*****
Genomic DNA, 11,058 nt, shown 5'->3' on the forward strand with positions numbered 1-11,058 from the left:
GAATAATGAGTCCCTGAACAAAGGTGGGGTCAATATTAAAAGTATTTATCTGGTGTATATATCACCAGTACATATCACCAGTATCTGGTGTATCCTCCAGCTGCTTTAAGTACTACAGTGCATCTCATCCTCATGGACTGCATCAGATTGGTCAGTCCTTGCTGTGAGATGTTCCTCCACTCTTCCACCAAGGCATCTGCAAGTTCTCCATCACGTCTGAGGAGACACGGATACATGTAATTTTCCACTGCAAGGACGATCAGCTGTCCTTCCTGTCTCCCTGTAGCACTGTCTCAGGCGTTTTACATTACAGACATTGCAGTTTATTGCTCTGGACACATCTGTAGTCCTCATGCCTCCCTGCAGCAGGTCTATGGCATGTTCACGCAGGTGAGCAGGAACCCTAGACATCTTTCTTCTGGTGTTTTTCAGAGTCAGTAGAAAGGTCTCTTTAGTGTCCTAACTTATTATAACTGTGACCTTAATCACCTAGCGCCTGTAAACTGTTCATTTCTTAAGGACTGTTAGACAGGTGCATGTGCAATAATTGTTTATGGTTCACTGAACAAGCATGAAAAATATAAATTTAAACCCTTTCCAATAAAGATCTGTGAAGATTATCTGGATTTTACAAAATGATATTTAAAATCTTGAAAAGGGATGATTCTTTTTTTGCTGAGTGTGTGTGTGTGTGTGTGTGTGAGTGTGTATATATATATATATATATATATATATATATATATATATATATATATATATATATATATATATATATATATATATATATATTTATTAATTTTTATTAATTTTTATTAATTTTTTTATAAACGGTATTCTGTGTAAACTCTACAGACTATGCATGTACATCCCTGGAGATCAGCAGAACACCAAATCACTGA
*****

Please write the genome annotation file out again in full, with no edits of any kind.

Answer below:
Genomic DNA, 11,058 nt, shown 5'->3' on the forward strand with positions numbered 1-11,058 from the left:
GAATAATGAGTCCCTGAACAAAGGTGGGGTCAATATTAAAAGTATTTATCTGGTGTATATATCACCAGTACATATCACCAGTATCTGGTGTATCCTCCAGCTGCTTTAAGTACTACAGTGCATCTCATCCTCATGGACTGCATCAGATTGGTCAGTCCTTGCTGTGAGATGTTCCTCCACTCTTCCACCAAGGCATCTGCAAGTTCTCCATCACGTCTGAGGAGACACGGATACATGTAATTTTCCACTGCAAGGACGATCAGCTGTCCTTCCTGTCTCCCTGTAGCACTGTCTCAGGCGTTTTACATTACAGACATTGCAGTTTATTGCTCTGGACACATCTGTAGTCCTCATGCCTCCCTGCAGCAGGTCTATGGCATGTTCACGCAGGTGAGCAGGAACCCTAGACATCTTTCTTCTGGTGTTTTTCAGAGTCAGTAGAAAGGTCTCTTTAGTGTCCTAACTTATTATAACTGTGACCTTAATCACCTAGCGCCTGTAAACTGTTCATTTCTTAAGGACTGTTAGACAGGTGCATGTGCAATAATTGTTTATGGTTCACTGAACAAGCATGAAAAATATAAATTTAAACCCTTTCCAATAAAGATCTGTGAAGATTATCTGGATTTTACAAAATGATATTTAAAATCTTGAAAAGGGATGATTCTTTTTTTGCTGAGTGTGTGTGTGTGTGTGTGTGTGAGTGTGTATATATATATATATATATATATATATATATATATATATATATATATATATATATATATATATATATATATATATATATATTTATTAATTTTTATTAATTTTTATTAATTTTTTTATAAACGGTATTCTGTGTAAACTCTACAGACTATGCATGTACATCCCTGGAGATCAGCAGAACACCAAATCACTGA